Leaman, the founding chair of the Department of Family and Community Medicine – the first of its kind in the United States – died on Friday, Sept. 2. (more…)
Successful research often requires a combination of resources and cooperation that can be challenging to coordinate.
Case in point: Penn State Health Milton S. Hershey Medical Center’s participation in a clinical trial studying the safety of MRI use in patients who are implanted with a specific brand of defibrillator and lead that brings together faculty in the Penn State Heart and Vascular Institute and the hospitals’ Department of Radiology .
The Medical Center was approached to participate in the study by device manufacturer St. Jude Medical because it has patients already implanted with the devices. (more…)
If there is one thing that Wei Ting (Shaba) Chien has learned during his time in the United States, it’s that no country has a perfect public health system.
The senior medical student from Taiwan was one of three international students from Taiwan and Republic of Georgia to spend two weeks training on and around the Penn State College of Medicine campus in July as part of the Penn State International Health Exchange Program.
“I wanted to see how the Western world is like us, and how the system is different here,” he said.
Students in Penn State’s Master of Public Health program can complete international internships and fieldwork as part of their global health practice-based learning, but this summer, for the first time, students from partner institutions abroad have come to Hershey. (more…)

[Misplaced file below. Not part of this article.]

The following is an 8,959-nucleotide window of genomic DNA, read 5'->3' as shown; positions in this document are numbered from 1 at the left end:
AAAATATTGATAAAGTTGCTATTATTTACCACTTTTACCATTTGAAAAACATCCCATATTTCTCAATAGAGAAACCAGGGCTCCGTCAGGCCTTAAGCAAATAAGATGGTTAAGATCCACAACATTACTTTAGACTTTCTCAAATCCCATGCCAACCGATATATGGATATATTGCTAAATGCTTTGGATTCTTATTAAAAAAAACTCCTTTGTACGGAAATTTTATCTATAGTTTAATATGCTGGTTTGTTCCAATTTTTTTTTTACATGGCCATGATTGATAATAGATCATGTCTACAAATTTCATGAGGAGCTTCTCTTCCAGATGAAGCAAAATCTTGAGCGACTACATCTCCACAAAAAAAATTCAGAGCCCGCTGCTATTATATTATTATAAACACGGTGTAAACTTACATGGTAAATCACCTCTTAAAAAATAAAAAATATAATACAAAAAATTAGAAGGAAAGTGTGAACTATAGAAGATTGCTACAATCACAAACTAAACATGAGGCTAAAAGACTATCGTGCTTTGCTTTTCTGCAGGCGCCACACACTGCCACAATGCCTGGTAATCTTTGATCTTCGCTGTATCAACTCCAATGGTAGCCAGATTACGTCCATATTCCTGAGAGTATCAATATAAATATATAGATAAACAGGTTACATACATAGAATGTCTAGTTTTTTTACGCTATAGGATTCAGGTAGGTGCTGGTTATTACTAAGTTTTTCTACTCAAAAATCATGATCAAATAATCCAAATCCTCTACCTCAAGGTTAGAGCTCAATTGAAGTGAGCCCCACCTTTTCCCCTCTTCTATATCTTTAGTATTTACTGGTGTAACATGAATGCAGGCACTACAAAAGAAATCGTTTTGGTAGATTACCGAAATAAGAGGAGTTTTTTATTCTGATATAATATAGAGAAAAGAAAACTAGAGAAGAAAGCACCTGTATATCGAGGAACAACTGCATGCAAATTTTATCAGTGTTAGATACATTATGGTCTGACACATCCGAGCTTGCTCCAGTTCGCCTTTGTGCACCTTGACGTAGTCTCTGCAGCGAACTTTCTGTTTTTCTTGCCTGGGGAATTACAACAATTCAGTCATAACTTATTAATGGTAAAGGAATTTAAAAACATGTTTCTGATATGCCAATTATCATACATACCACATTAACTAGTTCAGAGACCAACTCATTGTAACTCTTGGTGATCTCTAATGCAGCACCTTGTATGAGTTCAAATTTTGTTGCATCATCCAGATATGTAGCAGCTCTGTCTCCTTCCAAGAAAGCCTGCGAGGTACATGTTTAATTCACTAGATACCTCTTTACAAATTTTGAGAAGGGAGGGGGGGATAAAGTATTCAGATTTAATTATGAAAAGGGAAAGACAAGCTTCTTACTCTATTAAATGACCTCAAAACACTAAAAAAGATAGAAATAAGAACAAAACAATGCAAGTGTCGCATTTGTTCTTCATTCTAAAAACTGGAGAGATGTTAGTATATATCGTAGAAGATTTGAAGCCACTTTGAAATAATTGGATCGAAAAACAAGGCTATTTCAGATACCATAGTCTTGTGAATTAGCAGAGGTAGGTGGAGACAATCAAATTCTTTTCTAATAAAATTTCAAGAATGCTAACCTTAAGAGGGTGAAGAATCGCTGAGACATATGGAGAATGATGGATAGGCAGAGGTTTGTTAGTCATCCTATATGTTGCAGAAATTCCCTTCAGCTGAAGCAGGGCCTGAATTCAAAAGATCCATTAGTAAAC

Some young campers celebrated the fifth birthday of a little girl they never knew on Aug. 2, although they had a lot in common.
“My little girl was a heart warrior like you guys,” Williamsport resident Jennifer Ayers told the 15 campers at Camp Lionheart. “ It means a lot for me to be able to have this camp for you so you can meet other heart warriors.”
The inaugural session of Camp Lionheart at Camp Kirchenwald in Colebrook, Lebanon County welcomed campers age 11-18 who share an important bond with Ayer’s daughter, Ellie, who was born on Aug. 2, 2011 and died from cardiomyopathy (heart disease) on April 25, 2012.
New Zebrafish Functional Genomics Core provides Penn State scientists tools to advance research
While a popular fixture of home aquariums, zebrafish have become a popular and important tool for studying human disease. The fish have more in common with humans than meets the eye, and provide an effective and efficient way to study genes.
Perhaps nowhere in central Pennsylvania is that more apparent than at Penn State College of Medicine’s newly-constructed Zebrafish Functional Genomics Core.
The core provides the Penn State research community with a modern, centralized facility for housing, breeding and performing experiments with zebrafish, one of the fastest growing model systems in biomedical research. (more…)